Background: Clodronic acid, a first-generation bisphosphonate, has been successfully used in the treatment of high bone turnover states, Paget’s disease and osteolytic bone metastases. However, controversies remain over its optimal dosage and method of administration in the treatment of postmenopausal osteoporosis. In this study we aimed to evaluate the effect of clodronic acid treatment for 3 years on bone mineral density (BMD) in women with postmenopausal osteoporosis.
Methods: This was a prospective, open-label, randomised, controlled study that was conducted in an outpatient clinic at the Bone Metabolism Unit of a tertiary referral centre university hospital. Thirty postmenopausal women (age range 48–73 years) with osteoporosis and a control group of 49 osteoporotic women (age range 47–74 years) received randomised therapy. The clodronic acid group of participants received oral doses of clodronic acid 800mg plus elemental calcium 500mg and 400IU of vitamin D daily, while the control group was treated with calcium and vitamin D only. BMD was measured by dual energy x-ray absorptiometry at yearly intervals. Biochemical markers of bone turnover were also measured.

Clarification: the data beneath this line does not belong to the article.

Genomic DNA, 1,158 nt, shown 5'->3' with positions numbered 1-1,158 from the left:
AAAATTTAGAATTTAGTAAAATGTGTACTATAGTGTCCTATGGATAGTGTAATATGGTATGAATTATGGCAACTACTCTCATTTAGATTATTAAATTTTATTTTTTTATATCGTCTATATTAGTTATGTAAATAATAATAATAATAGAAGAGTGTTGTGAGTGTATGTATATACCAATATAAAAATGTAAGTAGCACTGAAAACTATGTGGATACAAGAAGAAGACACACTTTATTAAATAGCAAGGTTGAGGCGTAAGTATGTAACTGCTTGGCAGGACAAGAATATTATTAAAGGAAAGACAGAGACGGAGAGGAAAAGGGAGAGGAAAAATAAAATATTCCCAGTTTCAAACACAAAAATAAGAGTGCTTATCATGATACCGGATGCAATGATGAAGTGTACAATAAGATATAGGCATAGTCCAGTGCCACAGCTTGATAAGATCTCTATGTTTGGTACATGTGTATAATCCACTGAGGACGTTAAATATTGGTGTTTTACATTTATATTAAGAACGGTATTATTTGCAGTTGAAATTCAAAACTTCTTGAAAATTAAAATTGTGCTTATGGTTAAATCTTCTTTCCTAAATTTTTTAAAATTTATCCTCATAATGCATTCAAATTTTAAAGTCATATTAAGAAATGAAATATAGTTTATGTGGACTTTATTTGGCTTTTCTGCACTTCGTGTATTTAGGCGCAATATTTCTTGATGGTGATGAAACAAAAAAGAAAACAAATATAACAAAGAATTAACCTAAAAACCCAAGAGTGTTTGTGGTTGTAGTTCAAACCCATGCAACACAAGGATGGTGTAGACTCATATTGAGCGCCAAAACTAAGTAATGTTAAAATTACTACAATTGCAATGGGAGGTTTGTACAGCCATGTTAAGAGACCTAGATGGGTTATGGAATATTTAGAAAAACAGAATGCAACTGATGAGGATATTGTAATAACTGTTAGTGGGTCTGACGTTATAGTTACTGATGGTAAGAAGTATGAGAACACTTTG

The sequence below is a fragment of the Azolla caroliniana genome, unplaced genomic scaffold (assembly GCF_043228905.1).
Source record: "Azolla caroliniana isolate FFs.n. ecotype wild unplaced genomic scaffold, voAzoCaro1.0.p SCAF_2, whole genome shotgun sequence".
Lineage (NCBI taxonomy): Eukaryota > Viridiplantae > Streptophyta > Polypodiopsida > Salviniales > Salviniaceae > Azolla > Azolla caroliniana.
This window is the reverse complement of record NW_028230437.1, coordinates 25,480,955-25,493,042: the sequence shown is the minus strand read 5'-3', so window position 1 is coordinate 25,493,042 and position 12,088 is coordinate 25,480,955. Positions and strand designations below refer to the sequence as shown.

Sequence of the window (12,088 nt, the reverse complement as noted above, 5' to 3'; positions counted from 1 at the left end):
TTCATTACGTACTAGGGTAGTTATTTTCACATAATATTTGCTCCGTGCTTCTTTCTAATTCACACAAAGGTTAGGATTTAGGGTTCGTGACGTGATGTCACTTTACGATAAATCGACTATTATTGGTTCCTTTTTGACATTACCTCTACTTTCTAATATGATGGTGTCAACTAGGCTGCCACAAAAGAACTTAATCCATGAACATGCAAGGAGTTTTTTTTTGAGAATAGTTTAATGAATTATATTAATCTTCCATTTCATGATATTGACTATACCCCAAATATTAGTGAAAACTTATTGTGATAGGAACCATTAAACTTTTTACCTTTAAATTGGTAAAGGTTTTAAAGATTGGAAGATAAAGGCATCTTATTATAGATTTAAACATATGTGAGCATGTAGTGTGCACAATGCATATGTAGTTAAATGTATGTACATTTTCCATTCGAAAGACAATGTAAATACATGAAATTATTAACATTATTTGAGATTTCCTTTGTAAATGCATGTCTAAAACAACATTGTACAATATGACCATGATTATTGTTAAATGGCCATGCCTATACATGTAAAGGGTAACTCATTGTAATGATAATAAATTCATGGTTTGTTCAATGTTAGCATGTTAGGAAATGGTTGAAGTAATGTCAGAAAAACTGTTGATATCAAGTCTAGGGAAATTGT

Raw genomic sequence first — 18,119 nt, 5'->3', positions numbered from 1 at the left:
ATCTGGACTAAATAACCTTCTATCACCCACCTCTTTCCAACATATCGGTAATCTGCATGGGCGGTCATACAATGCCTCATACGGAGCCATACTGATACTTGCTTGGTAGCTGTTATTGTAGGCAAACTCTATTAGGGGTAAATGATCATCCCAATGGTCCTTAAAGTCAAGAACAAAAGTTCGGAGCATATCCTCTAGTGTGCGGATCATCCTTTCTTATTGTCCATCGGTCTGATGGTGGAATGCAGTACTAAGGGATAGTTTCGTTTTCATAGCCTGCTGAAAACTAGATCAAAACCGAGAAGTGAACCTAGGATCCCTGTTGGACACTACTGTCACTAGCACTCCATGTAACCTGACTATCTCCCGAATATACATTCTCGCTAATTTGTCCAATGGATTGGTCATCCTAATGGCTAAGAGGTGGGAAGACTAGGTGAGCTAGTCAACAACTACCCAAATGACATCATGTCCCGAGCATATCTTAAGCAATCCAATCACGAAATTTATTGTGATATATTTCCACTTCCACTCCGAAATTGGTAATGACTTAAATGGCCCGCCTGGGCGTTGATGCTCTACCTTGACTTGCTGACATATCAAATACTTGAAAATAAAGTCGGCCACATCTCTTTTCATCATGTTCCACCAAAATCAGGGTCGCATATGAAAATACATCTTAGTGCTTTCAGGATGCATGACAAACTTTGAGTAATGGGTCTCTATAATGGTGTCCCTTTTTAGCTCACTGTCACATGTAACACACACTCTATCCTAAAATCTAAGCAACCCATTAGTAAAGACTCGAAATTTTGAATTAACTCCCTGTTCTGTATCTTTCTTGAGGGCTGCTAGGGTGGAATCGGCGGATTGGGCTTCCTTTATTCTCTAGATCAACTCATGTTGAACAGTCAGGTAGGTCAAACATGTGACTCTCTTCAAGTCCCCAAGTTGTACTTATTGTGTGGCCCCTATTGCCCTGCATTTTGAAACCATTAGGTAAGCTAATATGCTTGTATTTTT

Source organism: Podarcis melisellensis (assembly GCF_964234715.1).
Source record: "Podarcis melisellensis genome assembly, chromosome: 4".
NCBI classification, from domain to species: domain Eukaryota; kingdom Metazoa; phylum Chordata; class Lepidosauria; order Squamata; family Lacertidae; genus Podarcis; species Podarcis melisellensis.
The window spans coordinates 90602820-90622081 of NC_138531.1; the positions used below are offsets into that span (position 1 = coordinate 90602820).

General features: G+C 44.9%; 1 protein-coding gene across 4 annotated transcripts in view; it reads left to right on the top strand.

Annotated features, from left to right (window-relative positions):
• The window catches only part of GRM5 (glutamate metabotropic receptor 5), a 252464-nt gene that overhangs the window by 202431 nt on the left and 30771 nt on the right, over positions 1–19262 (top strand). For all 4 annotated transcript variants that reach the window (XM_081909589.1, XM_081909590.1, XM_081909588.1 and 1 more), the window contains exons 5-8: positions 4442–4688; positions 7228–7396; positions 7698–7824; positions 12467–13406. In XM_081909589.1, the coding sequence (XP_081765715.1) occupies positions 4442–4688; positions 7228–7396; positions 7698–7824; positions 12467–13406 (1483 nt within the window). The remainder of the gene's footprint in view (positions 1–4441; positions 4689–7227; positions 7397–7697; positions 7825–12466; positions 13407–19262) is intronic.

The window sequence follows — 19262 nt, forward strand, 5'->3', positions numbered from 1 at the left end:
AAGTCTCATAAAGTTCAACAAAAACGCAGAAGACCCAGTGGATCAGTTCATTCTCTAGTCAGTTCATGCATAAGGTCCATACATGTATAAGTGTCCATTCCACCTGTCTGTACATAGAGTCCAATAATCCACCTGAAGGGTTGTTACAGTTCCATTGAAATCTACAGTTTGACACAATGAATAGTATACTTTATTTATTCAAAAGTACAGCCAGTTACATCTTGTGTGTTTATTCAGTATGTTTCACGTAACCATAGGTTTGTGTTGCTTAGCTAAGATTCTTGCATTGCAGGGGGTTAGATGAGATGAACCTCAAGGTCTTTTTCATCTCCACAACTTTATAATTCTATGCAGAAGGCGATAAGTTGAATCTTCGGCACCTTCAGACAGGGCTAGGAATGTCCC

Results: In this clinical study of postmenopausal women with osteoporosis, 36 months of clodronic acid treatment significantly increased average femoral neck BMD by 3.2 ± 2.9%, trochanter BMD by 2.2 ± 2.9% and lumbar spine BMD by 3.1 ± 3%. In the control group, femoral neck, trochanter and lumbar spine BMD decreased by −6 ± 2.7%, −7.3 ± 2.5% and −5.4 ± 2%, respectively (p < 0.01, p < 0.05 and p < 0.05 for clodronic acid vs control, respectively). There was a significant decrease in urinary hydroxyproline (−38.3%) over 3 years in the clodronic acid group compared with baseline (p < 0.05), while no significant change occurred in the control group. Clodronic acid was well tolerated and compliance was good. There were no clinically meaningful differences in the incidence of individual adverse events between the groups.
Conclusion: These results indicate that daily oral administration of clodronic acid 800mg provides benefits to skeletal bone density in osteoporotic postmenopausal women. Calcium and vitamin D supplementation alone did not prevent further bone loss.
Bone Mineral Density Vertebral Fracture Zoledronic Acid Raloxifene Lumbar Spine Bone Mineral Density
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No sources of funding were used to assist in the preparation of this study. The authors have no conflicts of interest that are directly relevant to the content of this study.
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